While it may be a bit more difficult for Counterbalance decks to resolve Sensei’s Divining Top due to the existence of Mental Misstep, you have access
to your own copies to help stick it into play. I wouldn’t be surprised to see every single blue deck playing four Mental Missteps and four Force of
Wills for months to come, since they’re both just on another level of power in regards to the rest of the options in other colors. Free spells generate
amazing tempo and board advantage, giving you a reasonable shot at closing out the game after the first or second turn against a lot of decks. While
Mental Misstep and Force of Will work better together in a combo shell, helping to force through your important spells, they work almost as well in
conjunction with various control strategies in helping to keep the board clear while you set up your soft lock. Even at the cost of extra cards or
life, free spells are almost always better than spells that cost mana.

I also wouldn’t be surprised if people ran back the old Natural Order Countertop deck, much like this list from a recent MTGO Premier Event:

While this list will only get better with the addition of New Phyrexia, there are a lot of things we can learn from this deck. While you are much less
apt at combating opposing Green Sun’s Zenith decks, you are much better at fighting off combo decks. Counterbalance tagging alongside the rest of the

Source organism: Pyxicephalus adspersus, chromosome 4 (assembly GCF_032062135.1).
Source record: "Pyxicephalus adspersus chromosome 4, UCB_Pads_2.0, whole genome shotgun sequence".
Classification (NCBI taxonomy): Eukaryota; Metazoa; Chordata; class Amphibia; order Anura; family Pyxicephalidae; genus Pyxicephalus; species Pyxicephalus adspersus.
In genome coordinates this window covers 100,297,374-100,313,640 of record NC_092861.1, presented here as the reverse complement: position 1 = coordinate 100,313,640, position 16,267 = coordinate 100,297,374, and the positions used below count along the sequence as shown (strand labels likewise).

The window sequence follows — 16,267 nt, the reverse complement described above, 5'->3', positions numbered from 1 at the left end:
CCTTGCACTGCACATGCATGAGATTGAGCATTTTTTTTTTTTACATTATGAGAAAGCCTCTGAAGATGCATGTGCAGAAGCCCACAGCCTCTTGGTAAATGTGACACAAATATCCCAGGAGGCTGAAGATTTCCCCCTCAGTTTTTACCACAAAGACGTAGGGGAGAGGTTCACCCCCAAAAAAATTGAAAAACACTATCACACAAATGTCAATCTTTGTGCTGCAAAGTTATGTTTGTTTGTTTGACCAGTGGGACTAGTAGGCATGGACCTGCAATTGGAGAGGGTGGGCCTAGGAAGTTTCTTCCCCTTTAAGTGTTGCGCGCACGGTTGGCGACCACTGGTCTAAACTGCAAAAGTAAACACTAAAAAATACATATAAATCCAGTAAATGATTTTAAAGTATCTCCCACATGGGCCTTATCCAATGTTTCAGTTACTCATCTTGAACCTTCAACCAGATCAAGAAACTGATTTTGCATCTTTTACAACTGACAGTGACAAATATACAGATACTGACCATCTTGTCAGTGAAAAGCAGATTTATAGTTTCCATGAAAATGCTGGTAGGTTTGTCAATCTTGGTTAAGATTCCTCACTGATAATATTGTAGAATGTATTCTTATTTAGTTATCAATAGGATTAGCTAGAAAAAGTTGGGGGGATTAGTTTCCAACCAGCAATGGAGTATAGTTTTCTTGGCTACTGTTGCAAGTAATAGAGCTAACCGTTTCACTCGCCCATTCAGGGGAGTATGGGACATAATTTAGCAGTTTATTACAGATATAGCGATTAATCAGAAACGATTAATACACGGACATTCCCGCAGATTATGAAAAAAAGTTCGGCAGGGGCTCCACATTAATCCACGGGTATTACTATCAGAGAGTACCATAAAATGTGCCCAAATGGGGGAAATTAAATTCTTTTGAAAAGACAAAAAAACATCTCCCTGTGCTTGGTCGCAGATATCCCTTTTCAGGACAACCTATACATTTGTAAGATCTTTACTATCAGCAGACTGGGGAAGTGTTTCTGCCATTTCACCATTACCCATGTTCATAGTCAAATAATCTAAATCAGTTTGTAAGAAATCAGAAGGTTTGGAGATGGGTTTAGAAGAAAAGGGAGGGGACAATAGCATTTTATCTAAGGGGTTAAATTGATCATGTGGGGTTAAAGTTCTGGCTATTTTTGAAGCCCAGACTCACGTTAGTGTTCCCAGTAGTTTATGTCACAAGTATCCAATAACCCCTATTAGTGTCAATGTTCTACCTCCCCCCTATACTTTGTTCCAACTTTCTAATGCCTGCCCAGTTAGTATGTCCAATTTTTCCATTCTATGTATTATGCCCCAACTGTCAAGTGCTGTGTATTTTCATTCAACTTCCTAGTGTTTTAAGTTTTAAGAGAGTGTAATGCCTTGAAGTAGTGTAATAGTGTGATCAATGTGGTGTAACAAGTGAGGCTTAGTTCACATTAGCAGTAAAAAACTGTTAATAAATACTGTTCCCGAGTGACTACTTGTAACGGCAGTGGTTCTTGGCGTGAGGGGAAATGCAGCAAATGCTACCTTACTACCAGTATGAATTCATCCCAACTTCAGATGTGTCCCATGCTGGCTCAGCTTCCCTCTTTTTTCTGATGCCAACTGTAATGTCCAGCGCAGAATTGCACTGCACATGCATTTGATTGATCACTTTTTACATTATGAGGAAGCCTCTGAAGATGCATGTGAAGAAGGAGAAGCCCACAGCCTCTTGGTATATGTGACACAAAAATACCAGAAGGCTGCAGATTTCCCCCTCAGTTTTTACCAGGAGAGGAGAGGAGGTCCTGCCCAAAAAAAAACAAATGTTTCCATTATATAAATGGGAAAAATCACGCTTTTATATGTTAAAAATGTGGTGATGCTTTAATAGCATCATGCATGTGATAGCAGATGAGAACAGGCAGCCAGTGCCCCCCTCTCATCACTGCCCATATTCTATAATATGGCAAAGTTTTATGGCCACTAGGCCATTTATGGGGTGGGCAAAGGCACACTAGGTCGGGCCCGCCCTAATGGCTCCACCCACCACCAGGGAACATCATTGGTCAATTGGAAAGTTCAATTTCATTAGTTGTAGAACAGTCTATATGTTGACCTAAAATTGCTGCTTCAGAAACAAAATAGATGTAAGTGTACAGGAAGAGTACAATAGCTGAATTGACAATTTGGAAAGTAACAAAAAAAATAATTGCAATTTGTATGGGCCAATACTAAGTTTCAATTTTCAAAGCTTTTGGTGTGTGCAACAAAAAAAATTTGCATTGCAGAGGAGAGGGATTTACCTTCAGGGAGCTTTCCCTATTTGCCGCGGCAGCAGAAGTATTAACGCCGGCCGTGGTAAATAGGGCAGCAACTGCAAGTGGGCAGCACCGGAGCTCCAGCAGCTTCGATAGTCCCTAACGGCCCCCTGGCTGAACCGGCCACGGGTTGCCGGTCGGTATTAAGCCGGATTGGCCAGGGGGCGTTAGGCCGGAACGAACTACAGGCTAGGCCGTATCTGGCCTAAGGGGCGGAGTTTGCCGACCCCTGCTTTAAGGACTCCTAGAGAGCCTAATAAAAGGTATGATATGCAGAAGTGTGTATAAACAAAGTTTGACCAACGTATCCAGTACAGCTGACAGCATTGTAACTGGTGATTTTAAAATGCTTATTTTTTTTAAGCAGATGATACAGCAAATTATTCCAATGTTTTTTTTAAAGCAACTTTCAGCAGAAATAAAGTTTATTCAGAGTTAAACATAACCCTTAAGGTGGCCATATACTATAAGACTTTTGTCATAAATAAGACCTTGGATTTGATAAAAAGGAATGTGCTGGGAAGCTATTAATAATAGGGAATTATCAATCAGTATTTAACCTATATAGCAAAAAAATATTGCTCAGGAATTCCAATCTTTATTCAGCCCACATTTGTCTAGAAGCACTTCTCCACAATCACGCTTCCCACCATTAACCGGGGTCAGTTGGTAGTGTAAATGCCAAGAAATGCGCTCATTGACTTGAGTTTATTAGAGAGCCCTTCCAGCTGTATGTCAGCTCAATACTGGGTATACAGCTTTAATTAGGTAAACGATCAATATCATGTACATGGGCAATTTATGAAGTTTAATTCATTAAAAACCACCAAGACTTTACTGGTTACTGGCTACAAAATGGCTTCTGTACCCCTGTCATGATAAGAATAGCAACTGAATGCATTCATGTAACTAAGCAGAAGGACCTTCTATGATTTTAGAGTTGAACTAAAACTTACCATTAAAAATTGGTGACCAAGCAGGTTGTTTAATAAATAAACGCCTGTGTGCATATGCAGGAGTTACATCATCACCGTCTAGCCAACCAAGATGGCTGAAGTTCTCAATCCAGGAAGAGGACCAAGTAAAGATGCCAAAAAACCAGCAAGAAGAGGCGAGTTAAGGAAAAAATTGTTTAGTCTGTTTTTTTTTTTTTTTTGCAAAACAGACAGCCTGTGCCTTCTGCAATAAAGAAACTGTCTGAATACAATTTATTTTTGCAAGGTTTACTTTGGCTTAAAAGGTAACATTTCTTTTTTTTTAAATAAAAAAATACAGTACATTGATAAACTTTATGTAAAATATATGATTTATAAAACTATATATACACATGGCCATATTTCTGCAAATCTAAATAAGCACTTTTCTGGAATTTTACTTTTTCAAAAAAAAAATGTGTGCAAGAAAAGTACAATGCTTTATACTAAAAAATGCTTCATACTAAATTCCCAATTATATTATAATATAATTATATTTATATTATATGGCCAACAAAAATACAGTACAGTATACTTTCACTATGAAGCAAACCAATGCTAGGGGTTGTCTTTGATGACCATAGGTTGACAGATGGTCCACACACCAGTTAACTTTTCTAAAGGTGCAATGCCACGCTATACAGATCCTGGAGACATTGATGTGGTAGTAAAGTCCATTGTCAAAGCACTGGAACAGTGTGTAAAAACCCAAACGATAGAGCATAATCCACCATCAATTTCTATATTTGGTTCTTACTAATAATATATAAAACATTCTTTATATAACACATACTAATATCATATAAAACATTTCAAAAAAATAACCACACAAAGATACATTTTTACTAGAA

Natural Order package gives you an alternate form of attack, albeit slow and a bit clunky at times. Your percentage against decks like Ad Nauseam
increases exponentially, since they have a tough time just beating a blind Counterbalance, let alone one combined with a Sensei’s Divining Top.

If you haven’t noticed, I’m currently under the impression that Natural Order is the best strategy in Legacy, if only because it’s a simplistic form of
attack that is very difficult to combat. The deck feels like a control deck about 90% of the time, waiting to pounce with Natural Order when the
opponent least expects it. With access to Force of Will and now Mental Misstep, I honestly don’t see how the strategy is beatable to within a
reasonable percentage. The red splash just seems bonkers, and I’m glad Reid decided to put his money where his mouth was and show us just how good the
deck is. With David Nolan joining him in the Top 8 circle at the following event in Charlotte, I can safely say that this is my favorite deck to play
in Legacy, and I’ll be playing with it until someone gives me a reason to play something different.